But not all courts are as judicious and circumspect as the Fourth and Eighth Circuits. As of late 2009, Wikipedia has been cited in more than 400 cases.13 Yet, most of those citations violated the requirements of Federal Rule of Evidence 201 because the Wikipedia entries are disputable and their accuracy can be reasonably questioned.14

Another problem that judges face when using Wikipedia is the Model Code of Judicial Conduct, Rule 2.9(C), which forbids judges from conducting their own independent research on a case before them. Not only jurors, but judges are also taking quick looks at Wikipedia to help them decide cases. The prohibition against this practice dovetails with legal precedence holding that judges should not use unreliable sources such as Wikipedia when more authoritative sources exist.15 Still, the temptation to take a quick look at Wikipedia must be far stronger than is ever actually reported as happening.

The Cure for Wikipedia Is the Same As That for Any Drug

Go cold-turkey. Boycott it. Don’t click on it or feed it in any way. And shine light on its bias every chance you get. Copy this article and distribute it.

Wikipedia has shown particularly nasty tendencies to paint alternative and complementary medicine, as well as those who challenge the dominant, drug-happy medical paradigm, in the worst possible light. Attempts to reform Wikipedia on these topics, even with individual entries, have been futile. As shown above with the NHF entry, the derogatory text keeps reverting back any time we try to change it. The Wikipedia-sitting shills control and there is no sense in wasting our energy and time beating our heads against the wall there. Move on to alternative sites—such as Scholarpedia or Infoplease—and convince everyone you know to stop clicking for any reason on Wikipedia ever again.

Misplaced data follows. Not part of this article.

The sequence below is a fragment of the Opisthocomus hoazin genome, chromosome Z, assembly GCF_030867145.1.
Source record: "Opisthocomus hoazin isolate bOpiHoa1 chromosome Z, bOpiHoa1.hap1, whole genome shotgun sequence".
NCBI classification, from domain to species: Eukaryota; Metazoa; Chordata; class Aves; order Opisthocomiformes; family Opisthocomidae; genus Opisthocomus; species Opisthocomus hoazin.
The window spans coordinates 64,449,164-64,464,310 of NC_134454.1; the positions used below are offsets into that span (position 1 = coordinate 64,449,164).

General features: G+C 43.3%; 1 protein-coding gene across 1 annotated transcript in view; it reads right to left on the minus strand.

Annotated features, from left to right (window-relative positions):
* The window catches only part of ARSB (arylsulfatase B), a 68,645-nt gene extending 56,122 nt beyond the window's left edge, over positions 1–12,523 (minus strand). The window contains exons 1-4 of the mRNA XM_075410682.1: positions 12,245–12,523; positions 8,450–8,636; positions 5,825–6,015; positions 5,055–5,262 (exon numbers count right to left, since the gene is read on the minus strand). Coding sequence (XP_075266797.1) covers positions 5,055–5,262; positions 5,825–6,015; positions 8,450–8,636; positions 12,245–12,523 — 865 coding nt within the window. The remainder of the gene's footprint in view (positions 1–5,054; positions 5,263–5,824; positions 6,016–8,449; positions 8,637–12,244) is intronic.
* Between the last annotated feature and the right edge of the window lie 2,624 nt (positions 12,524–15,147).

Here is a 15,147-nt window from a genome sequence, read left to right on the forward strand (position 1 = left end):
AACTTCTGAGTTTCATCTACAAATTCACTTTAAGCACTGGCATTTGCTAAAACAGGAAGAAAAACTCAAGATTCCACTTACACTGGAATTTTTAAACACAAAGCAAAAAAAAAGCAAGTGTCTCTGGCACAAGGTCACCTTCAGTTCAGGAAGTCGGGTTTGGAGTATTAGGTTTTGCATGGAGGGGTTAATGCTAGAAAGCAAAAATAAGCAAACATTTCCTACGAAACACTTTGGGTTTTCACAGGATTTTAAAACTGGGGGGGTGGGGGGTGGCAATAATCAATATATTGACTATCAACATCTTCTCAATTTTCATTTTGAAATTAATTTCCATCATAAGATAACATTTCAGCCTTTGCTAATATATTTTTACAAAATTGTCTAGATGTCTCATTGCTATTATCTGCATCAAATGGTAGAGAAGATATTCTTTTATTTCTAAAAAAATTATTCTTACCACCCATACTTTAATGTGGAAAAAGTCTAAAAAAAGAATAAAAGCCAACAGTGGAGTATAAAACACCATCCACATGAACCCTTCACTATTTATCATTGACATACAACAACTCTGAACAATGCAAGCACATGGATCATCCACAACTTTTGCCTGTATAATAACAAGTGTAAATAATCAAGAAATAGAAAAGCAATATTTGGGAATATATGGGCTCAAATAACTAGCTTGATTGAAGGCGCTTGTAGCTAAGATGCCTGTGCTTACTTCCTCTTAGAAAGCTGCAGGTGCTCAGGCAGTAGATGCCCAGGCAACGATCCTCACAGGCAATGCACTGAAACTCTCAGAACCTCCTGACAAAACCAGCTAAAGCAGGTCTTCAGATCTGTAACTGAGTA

You wouldn’t give your business to a doctor who believes in drugging every illness, would you? Or in buying your groceries at a store that not only didn’t sell whole and nutritious foods, but also actively warned its customers against buying such foods? Of course not. So, the next time you are online and are tempted to click on any Wikipedia link, resist the urge. Click elsewhere and stop feeding the mainstream monster that attacks and maligns us all. WF

A graduate of the University of California at Berkeley Law School, Scott C. Tips currently practices internationally, emphasizing Food-and-Drug law, business law and business litigation, trade practice, and international corporate formation and management. He has been involved in the nutrition field for more than three decades and may be reached at (415) 244-1813 or by e-mail at

End Notes

1 Tom Simonite, “The Decline of Wikipedia,” MIT Technology Review, October 22, 2013, at

2 Kathryn Schulz, “This Interview is a Stub: Wikipedia Co-founder Larry Sanger on Being Wrong,” Slate, July 26, 2010, at  sanger_on_being_wrong.html. See also Larry Sanger, “Why Wikipedia Must Jettison Its Anti-Elitism,” KURO5HIN, Dec. 31, 2004, at 142458/25.

3 Sharyl Attkisson, “Astroturf and Manipulation of Media Messages,” TEDx University of Nevada, February 6, 2015, at

4 Jonathan Collin, M.D., “Wikipedia Gives the Townsend Letter a Thumbs Down,” Townsend Letter, March/April 2014, at

5 Ibid.

6 Dawson Church, “Fixing Wikipedia’s ‘EFT’ Article, EFT, undated, at

7 Dana Ullman, “Dysfunction at Wikipedia on Homeopathic Medicine,” Huffington Post, October 10, 2014, at

8 Wikipedia, “Multivitamins,” at

9 Wikipedia, “Alternative Medicine,” at

10 Joe Palazzolo, “Which Federal Appeals Court Cites Wikipedia The Most Often?,” The Wall Street Journal Law Blog, April 23, 2012, at

11 Ibid.

12 Badasa v. Mukasey, 540 F.3d 909, 910 (8th Cir. 2008).

13 Lee F. Peoples, “The Citation of Wikipedia in Judicial Opinions,” 12 Yale Journal of Law and Technology 1 (2010).

14 Ibid. at p.28.

15 Ibid. at p.29. For example, a court should not consult Wikipedia for a definition when the definition can be found in Black’s Law Dictionary

Published in WholeFoods Magazine, August 2015, (online 7/16/2015)